• Print Source


Computer Animation

  • CTN

Editorial & Advertising

Children's Book


Useful or Just Fun Websites, Blogs, ect.


Personal Favorite Articles

My Favorite Artist Interviews


Online Illustration Educational Programs
(Unless otherwise noted, these are programs I recommend because I or an associate of mine have vouched for the quality of learning.)

On-Site Illustration Workshops

For an additional Listings and Information
• Illustrator Kelly McMorris put together some great resources here.
• Illustrator Kiri Ostergaard Leonard wrote a great post about online courses and mentorships here

On-Site BA Illustration Colleges
coming soon

Things I'd like to Add When I Have Time

  • Convention advice, online merchandise websites sources, newsletters, etc. coming soon.

  • Kickstarter and crowdfunded campaign advice coming soon.

  • Artist Representative advice and list coming soon.

  • Advice on Limited Edition print sales, giclee prints, archival inks, etc. coming soon.

  • Printing and shipping advice coming soon.

  • How to do your taxes as a freelancer, retirement fund, keeping the books, etc. coming soon.

  • Mounting and Framing Artwork coming soon, I do already have 2 blog posts on Fixatives and Mounting Paper on Wood.

Follow my social media for updates or sign-up for my Monthly Newsletter.

Children's Books Industry
SCBWI Membership
I highly suggest joining the Society of Children's Book Writers and Illustrators (SCBWI) guild. It is a national organization with many very useful resources, which include grant and scholarships, local and national conferences, online forums, monthly bulletins, a membership profile page, etc. The biggest perk that is worth the yearly membership is their annual PDF handbook, which is updated regularly and lists all the big and small publishers within the US. It includes the publishers' contact information, publication type, what they are looking for, art director and editor information, etc. It also includes a lot of other useful information on how to submit to publishers, pricing, copyright information, etc. etc.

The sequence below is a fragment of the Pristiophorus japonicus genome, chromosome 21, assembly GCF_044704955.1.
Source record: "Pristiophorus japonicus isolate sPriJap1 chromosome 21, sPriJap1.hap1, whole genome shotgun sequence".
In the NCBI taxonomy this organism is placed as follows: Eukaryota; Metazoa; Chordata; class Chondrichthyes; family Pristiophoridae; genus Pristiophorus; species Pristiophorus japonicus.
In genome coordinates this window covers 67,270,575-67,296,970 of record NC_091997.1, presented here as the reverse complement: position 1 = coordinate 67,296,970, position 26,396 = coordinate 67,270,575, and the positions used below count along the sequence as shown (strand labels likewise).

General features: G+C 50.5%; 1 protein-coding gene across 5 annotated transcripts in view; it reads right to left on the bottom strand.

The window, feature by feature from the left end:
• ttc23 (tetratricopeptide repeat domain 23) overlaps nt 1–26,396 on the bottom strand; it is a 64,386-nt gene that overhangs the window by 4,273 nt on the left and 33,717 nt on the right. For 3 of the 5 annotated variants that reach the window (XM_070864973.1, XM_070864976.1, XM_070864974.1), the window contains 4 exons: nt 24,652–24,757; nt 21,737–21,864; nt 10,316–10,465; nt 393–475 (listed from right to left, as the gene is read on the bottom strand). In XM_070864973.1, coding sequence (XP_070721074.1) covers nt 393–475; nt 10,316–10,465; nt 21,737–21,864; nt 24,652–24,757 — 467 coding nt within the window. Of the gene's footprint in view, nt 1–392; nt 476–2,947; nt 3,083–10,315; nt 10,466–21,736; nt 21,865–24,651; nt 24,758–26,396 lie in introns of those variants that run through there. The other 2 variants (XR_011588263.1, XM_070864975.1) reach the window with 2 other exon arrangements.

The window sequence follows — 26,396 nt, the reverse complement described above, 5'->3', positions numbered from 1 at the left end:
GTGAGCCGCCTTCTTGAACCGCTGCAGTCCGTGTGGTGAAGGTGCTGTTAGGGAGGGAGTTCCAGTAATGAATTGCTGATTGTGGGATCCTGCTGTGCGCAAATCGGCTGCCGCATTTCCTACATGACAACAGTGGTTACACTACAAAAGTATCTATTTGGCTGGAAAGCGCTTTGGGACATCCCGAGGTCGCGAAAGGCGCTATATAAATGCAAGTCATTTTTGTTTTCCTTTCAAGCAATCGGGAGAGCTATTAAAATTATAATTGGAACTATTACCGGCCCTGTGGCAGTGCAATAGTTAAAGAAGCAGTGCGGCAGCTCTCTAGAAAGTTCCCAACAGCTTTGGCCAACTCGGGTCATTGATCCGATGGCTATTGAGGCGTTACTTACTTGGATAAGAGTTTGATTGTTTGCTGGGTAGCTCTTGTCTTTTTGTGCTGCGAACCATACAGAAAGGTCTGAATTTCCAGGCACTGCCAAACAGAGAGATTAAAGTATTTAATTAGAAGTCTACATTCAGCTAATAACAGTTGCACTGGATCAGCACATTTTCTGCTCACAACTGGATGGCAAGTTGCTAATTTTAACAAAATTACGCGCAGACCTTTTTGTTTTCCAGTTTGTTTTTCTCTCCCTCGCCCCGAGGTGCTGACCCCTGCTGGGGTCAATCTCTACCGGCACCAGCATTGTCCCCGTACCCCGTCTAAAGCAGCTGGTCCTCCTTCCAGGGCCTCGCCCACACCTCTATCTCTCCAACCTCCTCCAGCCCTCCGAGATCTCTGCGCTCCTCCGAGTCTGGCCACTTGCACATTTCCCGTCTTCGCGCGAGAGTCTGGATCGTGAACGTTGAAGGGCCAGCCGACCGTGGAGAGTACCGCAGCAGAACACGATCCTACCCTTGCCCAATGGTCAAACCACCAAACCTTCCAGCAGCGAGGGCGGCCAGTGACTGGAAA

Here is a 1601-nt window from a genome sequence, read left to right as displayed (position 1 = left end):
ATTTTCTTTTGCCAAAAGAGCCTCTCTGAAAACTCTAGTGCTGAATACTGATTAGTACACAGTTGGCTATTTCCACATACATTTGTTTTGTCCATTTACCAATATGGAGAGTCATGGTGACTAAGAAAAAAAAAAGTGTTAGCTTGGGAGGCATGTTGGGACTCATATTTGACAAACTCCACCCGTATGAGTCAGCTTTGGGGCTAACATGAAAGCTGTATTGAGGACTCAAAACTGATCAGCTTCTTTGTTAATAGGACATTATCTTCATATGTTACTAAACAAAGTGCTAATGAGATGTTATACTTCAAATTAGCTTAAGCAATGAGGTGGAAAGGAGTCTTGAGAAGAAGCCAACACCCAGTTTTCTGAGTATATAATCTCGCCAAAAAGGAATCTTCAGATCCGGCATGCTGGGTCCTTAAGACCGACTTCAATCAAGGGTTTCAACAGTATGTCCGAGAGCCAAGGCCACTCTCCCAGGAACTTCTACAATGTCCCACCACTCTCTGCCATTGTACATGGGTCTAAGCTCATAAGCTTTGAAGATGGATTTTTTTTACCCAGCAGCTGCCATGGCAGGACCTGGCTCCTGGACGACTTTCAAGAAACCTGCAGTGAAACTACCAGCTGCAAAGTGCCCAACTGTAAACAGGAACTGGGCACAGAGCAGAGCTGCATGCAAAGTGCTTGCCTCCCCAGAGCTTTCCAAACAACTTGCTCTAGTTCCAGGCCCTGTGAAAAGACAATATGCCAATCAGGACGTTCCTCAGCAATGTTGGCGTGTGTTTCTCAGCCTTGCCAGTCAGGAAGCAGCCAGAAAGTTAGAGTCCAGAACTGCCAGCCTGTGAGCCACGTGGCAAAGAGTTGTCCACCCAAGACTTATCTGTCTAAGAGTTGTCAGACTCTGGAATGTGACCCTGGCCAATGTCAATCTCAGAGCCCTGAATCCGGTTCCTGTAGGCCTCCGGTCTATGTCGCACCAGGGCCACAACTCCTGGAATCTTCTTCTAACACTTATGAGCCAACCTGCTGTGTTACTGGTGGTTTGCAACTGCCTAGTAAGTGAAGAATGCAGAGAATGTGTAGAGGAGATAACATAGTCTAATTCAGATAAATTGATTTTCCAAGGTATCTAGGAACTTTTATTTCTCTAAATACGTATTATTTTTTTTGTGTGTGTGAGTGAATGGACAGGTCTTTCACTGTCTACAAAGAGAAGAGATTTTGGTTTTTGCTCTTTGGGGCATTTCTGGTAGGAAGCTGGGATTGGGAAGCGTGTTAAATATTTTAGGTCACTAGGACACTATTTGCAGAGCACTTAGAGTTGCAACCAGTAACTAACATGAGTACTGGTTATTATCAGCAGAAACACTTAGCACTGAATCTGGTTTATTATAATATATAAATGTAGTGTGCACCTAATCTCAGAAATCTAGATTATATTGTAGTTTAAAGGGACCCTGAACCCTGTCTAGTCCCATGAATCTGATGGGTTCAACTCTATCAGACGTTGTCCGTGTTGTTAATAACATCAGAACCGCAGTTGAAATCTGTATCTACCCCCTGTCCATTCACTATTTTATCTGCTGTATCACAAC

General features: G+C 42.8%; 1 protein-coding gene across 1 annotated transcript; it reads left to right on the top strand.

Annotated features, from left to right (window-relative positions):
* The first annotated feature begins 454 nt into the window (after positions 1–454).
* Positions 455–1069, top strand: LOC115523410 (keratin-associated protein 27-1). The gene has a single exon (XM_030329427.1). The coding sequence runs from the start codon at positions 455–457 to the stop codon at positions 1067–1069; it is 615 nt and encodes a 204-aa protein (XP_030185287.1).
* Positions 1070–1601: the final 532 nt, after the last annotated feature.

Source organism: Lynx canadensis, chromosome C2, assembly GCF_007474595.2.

That book is gold.

• It is also smart to join local guilds, art communities, groups, etc. This way you can talk directly with people who have the same interests and goals. It is always about networking and getting your work out there and seen. Networking, networking!

Useful Websites
Writing and Illustrating                       
Children's Illustrator  (includes useful interviews from Art Directors)                                                     
Publisher's Weekly:Children's Books    
Publishing Trends                               
(more coming soon)

Useful Books:
There are many great resource books out there. These happen to be the ones I have purchased and have used personally or have been taught from.

For Composition
Picture This by Molly Bang
Writing the Natural Way by Gabriele Rico

For Visual Storytelling
Story by Robert McKee

For Human Anatomy and Draftsmanship
The Human Figure by David K. Rubins
Atlas of Human Anatomy for Artists by Stephen Peck
Dynamic Figure Drawing by Burne Hogarth
Dynamic Wrinkles and Drapery: Solutions for Drawing the Clothed Figure by Burne Hogarth
Perspective Drawing Handbook by Joseph D'Amelio
Creative Perspective for Artists and Illustrators by Ernest Watson
Drawing DVD with Ron Lemen by Ron Lemen
(more coming soon)

Want me to come give a talk at your school? 

Contact me at if you'd like me to be a guest speaker for your illustration department.
I give talks to soon to be graduating illustration students. Presentations run from 1-6 hours depending on what package you want. Topics include how to build a client list, how to improve your online portfolio and online presence, social media, invoicing, contracts, cold emails to art directors, etc. Information applies to students who want to freelance or want an in-house job. On site or online web cam sessions optional. I know how difficult it is to enter this particular field and my mission is to help young artist navigate this exciting, but challenging career path. Past clients include College For Creative Studies in Detroit and The Visual Art Passage Way. Student and/or teacher referrals available on request.